Film Studies

The academic study of film as a cultural form. It includes specialisms such as film semiotics, audience studies, genre studies, and studies of film production. The cultural diversity of film produces other specialisms, across boundaries of cultural taste (from popular cinema to independent art-house film); regional boundaries, with specialisms in the cinema of different countries and regions (eg Hindi film, Chinese cinema, Japanese animé); and historical boundaries (eg Italian neo-realist cinema, German expressionist cinema, Soviet constructivist cinema). Film Studies is interesting in terms of multimodality as film is self-evidently a complex multimodal form. The addition of sound to silent film prompted the Russian film-maker Eisenstein’s notion of ‘vertical montage’ (the meaning created by the combination of sound and image tracks), perhaps the first ‘multimodal’ theory of film. Film semiotics in the second half of the twentieth century was concerned to theorise the central modes of filming and editing.  Social semiotic  and multimodal theories have elaborated analytical frameworks attending to the work of modes in the moving image to produce rhythmic effects (van Leeuwen, 1985) and to produce narrative (Bateman and Schmidt, 2012). The latter presents a comprehensive analytical system developing the film semiotics of Christian Metz within a social semiotic framework, combined with a view of film as a kind of multimodal document. The concept of the moving image as the ‘kineikonic mode’ was produced by Burn & Parker, (2001) to account for ways in which the orchestrating modes of filming and editing integrate with the other contributory modes common in film (eg dramatic action, speech, music).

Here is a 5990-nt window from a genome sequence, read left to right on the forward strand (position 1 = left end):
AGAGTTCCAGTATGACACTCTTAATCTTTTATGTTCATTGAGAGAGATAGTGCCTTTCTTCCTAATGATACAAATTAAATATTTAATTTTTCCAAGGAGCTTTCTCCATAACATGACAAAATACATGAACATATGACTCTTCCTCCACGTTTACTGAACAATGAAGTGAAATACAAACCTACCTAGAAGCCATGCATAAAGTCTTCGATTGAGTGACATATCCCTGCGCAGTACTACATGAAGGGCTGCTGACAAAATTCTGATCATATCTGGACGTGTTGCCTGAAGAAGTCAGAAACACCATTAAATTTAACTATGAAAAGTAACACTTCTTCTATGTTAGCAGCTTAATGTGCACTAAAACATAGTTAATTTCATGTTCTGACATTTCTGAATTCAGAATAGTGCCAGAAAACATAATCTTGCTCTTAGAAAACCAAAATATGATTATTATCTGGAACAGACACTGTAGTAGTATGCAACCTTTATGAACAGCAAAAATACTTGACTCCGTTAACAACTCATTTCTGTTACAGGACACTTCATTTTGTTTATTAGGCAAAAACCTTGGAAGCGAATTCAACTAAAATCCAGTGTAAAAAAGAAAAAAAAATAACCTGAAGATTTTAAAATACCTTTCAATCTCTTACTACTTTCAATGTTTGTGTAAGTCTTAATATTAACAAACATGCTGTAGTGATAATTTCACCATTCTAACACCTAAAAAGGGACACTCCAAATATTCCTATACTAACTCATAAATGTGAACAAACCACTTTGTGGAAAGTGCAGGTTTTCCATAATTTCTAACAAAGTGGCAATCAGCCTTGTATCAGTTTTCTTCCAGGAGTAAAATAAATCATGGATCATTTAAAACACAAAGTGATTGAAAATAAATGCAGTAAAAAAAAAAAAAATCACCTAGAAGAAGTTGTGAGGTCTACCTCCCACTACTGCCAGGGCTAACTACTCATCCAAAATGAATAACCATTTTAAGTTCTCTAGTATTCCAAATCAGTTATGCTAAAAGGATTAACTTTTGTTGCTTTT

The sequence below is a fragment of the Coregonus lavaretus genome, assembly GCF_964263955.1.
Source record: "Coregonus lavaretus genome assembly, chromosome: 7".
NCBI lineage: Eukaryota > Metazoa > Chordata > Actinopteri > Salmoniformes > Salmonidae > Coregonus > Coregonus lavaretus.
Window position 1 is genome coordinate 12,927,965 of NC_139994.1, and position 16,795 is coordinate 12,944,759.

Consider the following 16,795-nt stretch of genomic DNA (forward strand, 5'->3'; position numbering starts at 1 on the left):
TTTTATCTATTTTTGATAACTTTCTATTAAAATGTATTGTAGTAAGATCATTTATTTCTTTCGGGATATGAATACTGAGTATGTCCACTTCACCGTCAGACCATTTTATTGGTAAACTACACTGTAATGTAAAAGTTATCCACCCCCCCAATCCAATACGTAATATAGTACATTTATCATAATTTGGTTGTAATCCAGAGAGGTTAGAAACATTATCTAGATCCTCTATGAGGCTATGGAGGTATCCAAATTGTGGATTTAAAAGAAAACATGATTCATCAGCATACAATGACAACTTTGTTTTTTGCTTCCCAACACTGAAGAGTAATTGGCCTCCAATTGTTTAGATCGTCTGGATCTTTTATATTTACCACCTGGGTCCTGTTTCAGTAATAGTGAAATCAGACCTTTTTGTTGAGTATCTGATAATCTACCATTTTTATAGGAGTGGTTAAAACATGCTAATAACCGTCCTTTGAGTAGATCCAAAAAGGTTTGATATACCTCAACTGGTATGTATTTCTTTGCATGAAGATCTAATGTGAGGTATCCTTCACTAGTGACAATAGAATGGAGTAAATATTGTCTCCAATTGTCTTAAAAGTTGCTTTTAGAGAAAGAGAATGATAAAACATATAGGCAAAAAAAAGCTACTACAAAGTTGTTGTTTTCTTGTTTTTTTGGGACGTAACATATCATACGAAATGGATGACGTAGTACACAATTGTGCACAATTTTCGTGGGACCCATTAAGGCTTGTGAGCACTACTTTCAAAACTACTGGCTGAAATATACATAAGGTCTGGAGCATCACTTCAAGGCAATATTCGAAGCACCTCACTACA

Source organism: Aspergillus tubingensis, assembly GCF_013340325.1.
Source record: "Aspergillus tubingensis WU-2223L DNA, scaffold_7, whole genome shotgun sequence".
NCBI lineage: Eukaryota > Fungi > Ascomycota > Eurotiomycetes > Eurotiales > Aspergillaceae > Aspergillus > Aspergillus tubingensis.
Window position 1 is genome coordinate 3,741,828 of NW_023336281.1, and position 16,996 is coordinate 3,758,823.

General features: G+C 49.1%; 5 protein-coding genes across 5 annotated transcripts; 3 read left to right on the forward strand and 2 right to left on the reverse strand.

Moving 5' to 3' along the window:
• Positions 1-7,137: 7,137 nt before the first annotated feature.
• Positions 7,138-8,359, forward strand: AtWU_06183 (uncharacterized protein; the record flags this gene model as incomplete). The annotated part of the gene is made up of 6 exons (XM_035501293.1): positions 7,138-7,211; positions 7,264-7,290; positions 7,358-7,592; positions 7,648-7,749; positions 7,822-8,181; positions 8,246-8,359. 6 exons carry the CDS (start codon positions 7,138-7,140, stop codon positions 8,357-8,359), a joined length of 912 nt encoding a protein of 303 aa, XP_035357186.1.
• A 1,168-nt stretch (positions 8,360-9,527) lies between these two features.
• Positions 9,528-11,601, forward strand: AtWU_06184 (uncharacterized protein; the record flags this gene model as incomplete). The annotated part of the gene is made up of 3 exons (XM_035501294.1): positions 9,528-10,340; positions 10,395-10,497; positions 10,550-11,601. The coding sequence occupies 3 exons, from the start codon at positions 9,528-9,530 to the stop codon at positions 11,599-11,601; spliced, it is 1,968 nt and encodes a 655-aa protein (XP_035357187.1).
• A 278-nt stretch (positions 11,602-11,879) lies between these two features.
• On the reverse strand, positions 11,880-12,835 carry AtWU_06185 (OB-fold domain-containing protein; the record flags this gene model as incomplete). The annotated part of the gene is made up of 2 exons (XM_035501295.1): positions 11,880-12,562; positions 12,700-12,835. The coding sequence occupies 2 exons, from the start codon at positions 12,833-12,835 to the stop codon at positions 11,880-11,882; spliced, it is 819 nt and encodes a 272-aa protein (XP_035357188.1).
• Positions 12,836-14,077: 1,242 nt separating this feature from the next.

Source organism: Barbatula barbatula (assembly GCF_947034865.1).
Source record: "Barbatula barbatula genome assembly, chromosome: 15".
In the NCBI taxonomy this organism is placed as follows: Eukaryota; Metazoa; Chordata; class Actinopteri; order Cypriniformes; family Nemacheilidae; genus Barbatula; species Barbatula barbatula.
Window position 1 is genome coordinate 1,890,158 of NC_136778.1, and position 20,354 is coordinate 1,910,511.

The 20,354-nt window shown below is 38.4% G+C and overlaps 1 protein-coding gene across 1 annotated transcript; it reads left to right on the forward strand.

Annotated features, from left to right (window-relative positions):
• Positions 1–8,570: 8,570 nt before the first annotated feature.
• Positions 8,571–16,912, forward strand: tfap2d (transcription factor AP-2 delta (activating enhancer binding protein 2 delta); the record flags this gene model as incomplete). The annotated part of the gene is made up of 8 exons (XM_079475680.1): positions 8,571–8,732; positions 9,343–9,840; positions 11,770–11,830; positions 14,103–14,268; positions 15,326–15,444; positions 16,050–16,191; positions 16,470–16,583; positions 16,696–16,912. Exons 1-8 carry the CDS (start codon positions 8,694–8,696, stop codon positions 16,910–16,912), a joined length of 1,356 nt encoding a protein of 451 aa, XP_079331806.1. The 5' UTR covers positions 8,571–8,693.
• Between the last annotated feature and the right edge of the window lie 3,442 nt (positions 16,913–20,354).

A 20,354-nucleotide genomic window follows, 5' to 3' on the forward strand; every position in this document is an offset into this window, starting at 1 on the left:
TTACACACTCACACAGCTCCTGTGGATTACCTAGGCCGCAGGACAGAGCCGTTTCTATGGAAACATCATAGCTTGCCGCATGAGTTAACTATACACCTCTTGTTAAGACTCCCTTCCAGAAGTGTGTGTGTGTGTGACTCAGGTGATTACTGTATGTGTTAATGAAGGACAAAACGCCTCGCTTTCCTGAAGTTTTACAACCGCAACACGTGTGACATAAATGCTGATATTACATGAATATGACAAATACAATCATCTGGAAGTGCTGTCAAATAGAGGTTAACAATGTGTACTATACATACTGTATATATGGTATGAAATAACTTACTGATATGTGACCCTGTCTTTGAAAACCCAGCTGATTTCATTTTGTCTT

See ‘kineikonic’ and ‘moving image’.

Editor: Andrew Burn
Reviewer: John Bateman

Key References:

van Leeuwen, T (1985) ‘Rhythmic Structure of the Film Text’, in van Dijk (ed), Discourse and Communication, Berlin: de Gruyter

Bateman, J and Schmidt, H (2012) Multimodal Film Analysis: How Films Mean. London: Routledge

Burn A & Parker D (2001), ‘Making your Mark: Digital Inscription, Animation, and a New Visual Semiotic’, Education, Communication & Information, Vol. 1, No. 2, pp 155-179

 

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